BSI investigates potential for a circular economy standard
The British Standards Institution (BSI) is exploring the feasibility of developing a circular economy standard following a stakeholder consultation exercise.
The Institution held a event in London last month with various influencers within the sustainability and resource efficiency field to debate how standards could help mainstream waste prevention and support the transition to a circular economy.
According to a paper issued by BSI after the event, delegates felt that standards ‘could play a role in defining the vocabulary for the circular economy and that the right standards for circularity (that went beyond recycling and operate at a systems level) would drive adoption’.
It was generally felt that circular economy was a topic for international action and that BSI should push for standards at both a national and international level.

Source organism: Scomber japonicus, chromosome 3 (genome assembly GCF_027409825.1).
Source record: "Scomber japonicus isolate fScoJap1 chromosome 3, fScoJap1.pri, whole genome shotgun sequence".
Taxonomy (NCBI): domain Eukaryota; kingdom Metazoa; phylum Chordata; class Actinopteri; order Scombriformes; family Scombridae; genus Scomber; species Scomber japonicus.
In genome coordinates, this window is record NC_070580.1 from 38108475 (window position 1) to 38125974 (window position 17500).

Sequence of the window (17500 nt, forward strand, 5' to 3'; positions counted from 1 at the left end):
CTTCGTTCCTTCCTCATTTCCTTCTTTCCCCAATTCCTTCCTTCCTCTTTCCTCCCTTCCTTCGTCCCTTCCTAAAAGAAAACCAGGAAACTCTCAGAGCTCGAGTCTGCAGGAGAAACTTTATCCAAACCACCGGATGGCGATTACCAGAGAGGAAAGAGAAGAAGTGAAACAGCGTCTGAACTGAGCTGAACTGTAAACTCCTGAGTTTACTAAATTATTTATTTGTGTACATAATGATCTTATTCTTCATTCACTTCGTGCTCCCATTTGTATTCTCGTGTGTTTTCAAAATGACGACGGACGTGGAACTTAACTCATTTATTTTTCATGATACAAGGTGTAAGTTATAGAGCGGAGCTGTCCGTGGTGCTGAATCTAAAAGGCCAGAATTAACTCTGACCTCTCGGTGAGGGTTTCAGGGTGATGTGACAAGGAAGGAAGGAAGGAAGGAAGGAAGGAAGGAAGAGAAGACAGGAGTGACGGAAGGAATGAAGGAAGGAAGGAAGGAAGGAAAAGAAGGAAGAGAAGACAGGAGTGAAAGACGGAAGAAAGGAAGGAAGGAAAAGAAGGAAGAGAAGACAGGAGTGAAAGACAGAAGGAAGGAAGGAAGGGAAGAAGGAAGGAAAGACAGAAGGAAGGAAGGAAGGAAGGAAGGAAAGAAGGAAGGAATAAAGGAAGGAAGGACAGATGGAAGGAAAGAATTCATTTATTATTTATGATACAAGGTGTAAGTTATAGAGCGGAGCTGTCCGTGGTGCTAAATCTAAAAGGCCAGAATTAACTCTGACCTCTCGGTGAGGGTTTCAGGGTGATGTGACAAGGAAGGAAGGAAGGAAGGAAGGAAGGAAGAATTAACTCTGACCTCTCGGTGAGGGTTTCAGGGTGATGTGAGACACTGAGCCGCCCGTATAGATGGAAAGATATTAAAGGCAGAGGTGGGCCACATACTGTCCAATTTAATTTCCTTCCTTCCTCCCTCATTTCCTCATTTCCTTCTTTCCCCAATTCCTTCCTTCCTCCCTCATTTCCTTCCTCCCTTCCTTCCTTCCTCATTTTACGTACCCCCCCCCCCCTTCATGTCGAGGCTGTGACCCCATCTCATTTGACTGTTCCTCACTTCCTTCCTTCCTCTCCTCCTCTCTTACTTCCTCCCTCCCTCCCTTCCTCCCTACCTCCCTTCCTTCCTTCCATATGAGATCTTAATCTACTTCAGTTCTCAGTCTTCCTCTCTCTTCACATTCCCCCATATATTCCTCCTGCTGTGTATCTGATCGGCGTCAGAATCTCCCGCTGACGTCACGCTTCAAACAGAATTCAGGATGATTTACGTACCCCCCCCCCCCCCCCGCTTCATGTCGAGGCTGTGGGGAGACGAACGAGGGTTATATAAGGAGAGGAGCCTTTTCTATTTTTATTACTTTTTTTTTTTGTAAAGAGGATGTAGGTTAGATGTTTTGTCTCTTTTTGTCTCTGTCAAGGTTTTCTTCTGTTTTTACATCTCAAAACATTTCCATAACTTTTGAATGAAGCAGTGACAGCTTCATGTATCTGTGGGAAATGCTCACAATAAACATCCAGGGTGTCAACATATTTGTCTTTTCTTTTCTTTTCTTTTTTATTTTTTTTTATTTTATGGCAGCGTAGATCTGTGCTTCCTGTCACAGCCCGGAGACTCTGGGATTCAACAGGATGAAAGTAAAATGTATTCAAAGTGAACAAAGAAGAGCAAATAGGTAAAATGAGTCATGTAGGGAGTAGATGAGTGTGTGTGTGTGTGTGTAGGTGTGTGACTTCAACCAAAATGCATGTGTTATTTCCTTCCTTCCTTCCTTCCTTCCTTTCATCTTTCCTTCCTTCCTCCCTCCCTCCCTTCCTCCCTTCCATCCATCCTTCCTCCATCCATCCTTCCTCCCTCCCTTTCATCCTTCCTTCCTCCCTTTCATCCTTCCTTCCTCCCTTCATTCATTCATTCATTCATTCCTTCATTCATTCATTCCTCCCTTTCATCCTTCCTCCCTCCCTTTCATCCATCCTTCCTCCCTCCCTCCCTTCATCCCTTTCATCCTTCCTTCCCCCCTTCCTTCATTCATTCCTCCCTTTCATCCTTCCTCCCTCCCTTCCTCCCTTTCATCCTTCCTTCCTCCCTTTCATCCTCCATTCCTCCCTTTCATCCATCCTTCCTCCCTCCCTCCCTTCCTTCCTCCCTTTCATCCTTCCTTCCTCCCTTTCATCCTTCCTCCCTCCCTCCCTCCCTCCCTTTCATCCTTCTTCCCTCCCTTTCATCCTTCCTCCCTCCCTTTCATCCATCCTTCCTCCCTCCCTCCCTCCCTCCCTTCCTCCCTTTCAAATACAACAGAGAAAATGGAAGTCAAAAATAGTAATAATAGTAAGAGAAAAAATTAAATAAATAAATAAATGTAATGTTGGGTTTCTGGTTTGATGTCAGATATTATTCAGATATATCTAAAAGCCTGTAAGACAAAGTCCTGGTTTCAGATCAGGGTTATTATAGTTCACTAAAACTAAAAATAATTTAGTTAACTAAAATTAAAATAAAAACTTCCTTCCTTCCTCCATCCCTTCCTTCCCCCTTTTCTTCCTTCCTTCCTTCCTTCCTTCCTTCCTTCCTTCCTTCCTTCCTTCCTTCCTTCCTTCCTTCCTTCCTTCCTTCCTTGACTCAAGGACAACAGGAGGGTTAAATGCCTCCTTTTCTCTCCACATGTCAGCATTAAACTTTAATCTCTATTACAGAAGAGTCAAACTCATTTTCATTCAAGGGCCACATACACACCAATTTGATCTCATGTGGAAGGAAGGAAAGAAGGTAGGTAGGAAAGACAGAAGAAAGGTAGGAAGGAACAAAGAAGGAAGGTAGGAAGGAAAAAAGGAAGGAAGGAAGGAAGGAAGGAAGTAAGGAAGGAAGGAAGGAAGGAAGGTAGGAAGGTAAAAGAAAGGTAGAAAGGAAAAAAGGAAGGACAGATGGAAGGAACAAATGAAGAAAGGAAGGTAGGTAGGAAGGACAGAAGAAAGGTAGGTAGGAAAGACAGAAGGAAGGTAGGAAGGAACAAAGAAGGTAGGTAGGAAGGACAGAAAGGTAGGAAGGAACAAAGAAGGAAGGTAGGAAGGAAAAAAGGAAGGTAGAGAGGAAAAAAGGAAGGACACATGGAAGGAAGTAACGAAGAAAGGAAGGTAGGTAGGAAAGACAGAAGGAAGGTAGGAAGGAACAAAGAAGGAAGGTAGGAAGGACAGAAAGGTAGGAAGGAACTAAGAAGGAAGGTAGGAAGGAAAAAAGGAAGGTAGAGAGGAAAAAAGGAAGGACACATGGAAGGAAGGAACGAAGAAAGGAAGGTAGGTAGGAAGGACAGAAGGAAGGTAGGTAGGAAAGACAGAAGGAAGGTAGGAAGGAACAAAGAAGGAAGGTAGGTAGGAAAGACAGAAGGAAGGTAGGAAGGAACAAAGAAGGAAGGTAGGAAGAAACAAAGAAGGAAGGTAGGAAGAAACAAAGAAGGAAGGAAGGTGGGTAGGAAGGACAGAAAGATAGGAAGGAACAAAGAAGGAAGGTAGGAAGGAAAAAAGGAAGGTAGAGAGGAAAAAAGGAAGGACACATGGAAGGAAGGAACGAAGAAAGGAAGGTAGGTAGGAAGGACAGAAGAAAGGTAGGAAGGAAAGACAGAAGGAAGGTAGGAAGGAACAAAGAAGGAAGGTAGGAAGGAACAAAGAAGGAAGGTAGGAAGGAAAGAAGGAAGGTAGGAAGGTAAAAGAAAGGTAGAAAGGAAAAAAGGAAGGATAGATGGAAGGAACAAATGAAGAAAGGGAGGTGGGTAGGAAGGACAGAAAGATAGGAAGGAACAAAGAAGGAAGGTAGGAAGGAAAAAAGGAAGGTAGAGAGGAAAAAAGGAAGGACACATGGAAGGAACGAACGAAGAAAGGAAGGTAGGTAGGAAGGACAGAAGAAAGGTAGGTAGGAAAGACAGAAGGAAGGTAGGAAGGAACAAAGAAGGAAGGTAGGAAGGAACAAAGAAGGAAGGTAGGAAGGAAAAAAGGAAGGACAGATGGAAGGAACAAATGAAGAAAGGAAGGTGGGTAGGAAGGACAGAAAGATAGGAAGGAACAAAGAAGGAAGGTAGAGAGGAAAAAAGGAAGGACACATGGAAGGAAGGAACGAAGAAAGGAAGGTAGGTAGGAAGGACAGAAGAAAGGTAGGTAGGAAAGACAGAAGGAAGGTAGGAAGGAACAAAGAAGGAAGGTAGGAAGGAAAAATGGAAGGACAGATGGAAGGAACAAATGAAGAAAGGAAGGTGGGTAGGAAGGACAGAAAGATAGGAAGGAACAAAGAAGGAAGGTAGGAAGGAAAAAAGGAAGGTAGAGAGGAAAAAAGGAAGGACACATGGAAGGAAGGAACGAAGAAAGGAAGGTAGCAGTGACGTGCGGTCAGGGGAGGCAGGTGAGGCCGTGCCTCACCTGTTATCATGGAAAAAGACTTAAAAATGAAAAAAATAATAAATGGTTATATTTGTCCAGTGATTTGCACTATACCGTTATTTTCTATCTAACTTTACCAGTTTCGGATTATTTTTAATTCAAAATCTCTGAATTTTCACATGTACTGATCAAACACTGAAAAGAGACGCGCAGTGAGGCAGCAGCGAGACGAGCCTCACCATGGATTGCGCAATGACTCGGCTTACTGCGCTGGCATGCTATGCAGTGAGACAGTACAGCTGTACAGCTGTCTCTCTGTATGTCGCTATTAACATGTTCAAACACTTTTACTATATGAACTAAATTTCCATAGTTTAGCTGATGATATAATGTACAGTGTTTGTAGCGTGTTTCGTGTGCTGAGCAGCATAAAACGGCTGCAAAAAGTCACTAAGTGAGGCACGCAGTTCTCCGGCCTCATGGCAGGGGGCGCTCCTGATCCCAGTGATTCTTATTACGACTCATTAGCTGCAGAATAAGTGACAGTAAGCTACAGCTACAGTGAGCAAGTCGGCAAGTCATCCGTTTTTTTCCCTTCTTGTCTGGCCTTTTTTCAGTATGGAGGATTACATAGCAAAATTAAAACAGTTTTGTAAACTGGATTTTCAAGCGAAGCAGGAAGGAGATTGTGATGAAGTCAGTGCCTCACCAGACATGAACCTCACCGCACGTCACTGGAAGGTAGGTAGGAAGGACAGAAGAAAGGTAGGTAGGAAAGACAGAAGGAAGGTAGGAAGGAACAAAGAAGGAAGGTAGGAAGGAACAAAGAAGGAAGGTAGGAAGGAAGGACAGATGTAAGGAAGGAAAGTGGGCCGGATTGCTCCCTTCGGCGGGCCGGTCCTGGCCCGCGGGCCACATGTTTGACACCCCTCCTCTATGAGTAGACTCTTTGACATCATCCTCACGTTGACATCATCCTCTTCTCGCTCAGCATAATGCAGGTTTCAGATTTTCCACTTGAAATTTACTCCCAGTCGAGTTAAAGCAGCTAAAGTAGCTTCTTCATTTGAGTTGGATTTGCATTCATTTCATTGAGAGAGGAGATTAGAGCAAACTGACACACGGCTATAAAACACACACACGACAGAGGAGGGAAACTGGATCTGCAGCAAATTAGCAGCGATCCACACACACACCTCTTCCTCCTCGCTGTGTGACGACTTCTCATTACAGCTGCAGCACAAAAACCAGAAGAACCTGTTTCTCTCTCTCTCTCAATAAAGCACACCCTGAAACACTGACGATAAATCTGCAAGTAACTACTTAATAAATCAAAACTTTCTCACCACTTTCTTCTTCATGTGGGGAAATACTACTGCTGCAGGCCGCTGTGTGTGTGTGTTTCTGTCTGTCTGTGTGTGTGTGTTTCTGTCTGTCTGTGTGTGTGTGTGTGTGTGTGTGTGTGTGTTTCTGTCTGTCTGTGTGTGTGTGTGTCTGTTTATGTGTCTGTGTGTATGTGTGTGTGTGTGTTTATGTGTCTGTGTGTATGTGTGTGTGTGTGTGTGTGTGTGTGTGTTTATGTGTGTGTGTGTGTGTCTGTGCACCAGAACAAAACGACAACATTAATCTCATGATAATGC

While such standards should tackle performance and durability, delegates felt they should not be product or industry specific. Importantly, opinion was voiced that such standards should provide proof where otherwise there would be a lack of trust.
Delegates were also asked to frame a series of ‘burning questions”‘ that they felt needed clarification. Among these were whether measurement of circularity was needed and if so, how feasible this would be.
￼Metrics were identified as an area where standards could be developed to support the circular ￼economy concept. Back in January, the Ellen MacArthur Foundation announced it was building a metric tool help address this issue.
Circular economy ownership and management issues were also raised, as well as the role of systems thinking and the business models and processes needed to support such a transition.
The paper revealed that prior to the event, the BSI had already drafted a research report on waste prevention and the circular economy looking at the potential role of standards in this area.
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